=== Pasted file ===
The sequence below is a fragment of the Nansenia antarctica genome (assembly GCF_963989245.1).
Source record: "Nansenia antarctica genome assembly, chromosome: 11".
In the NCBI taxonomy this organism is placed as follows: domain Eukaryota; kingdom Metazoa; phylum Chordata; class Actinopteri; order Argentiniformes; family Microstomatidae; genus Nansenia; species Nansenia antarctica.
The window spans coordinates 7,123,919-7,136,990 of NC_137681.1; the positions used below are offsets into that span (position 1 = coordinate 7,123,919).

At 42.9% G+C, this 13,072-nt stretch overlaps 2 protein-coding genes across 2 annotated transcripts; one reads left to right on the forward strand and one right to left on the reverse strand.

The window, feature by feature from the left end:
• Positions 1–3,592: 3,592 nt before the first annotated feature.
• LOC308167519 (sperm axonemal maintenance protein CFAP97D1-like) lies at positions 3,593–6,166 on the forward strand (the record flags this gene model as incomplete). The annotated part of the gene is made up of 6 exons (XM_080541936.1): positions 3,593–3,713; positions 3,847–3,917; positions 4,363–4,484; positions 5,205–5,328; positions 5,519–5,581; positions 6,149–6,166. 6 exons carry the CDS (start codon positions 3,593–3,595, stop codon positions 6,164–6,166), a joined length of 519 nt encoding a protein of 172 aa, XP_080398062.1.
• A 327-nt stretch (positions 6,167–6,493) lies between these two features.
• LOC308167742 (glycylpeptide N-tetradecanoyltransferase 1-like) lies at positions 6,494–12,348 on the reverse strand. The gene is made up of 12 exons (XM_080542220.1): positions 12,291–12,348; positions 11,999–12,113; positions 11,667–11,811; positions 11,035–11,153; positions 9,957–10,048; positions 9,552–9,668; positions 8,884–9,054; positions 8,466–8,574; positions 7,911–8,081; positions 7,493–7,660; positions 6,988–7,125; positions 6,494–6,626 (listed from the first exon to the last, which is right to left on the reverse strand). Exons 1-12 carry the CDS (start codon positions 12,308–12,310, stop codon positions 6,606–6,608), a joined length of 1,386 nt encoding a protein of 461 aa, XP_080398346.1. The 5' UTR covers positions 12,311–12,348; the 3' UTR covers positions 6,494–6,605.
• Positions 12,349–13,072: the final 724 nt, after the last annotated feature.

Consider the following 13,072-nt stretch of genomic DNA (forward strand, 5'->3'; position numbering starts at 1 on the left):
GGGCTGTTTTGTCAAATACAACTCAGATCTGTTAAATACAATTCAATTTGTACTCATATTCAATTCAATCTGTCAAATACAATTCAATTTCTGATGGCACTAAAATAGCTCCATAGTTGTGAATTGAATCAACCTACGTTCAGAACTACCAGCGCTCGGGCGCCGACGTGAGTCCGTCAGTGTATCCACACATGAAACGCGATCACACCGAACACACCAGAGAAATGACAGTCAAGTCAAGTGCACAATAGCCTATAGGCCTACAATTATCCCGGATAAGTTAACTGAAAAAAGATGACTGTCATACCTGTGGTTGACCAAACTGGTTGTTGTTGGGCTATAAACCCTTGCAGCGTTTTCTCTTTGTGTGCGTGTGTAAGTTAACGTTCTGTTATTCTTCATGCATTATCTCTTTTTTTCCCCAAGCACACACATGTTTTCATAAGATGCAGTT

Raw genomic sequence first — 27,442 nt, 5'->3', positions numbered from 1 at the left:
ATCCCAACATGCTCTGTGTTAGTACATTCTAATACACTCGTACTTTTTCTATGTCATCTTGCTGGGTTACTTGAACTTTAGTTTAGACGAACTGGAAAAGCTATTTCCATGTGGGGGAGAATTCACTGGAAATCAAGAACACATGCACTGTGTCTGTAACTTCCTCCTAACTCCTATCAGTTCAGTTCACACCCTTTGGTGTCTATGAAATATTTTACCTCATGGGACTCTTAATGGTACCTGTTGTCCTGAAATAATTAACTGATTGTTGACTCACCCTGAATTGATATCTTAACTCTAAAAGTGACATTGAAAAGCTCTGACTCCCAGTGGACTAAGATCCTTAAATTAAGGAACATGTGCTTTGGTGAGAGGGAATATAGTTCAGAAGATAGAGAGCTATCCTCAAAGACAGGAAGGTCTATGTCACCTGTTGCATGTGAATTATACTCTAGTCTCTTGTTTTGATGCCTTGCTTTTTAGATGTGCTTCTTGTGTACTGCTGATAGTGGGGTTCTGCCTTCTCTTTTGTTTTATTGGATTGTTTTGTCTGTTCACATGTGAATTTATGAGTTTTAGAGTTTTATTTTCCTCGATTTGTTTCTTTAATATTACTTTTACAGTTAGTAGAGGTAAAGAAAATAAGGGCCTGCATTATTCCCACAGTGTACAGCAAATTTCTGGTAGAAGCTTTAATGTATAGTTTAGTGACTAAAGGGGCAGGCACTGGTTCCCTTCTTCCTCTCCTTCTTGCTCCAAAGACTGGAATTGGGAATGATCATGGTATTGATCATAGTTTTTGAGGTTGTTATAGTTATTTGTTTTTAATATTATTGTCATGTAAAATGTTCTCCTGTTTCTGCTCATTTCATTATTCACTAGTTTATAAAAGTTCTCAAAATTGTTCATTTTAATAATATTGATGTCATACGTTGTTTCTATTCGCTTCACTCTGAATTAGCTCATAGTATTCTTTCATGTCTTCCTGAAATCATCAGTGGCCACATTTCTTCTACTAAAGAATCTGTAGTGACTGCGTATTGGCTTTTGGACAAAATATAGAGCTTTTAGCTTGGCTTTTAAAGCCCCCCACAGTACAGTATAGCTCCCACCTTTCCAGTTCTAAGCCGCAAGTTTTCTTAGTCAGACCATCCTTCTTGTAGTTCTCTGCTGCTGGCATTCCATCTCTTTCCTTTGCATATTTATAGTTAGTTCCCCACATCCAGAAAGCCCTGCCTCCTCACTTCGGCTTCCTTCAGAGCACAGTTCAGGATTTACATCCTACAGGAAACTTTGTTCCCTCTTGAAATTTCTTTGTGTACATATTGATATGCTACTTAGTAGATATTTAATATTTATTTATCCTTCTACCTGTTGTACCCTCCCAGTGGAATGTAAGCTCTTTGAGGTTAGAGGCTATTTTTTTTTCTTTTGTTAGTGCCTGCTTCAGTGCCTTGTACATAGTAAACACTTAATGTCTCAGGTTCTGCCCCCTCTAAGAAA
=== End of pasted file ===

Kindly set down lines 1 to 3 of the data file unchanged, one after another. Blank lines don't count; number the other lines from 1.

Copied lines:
The sequence below is a fragment of the Nansenia antarctica genome (assembly GCF_963989245.1).
Source record: "Nansenia antarctica genome assembly, chromosome: 11".
In the NCBI taxonomy this organism is placed as follows: domain Eukaryota; kingdom Metazoa; phylum Chordata; class Actinopteri; order Argentiniformes; family Microstomatidae; genus Nansenia; species Nansenia antarctica.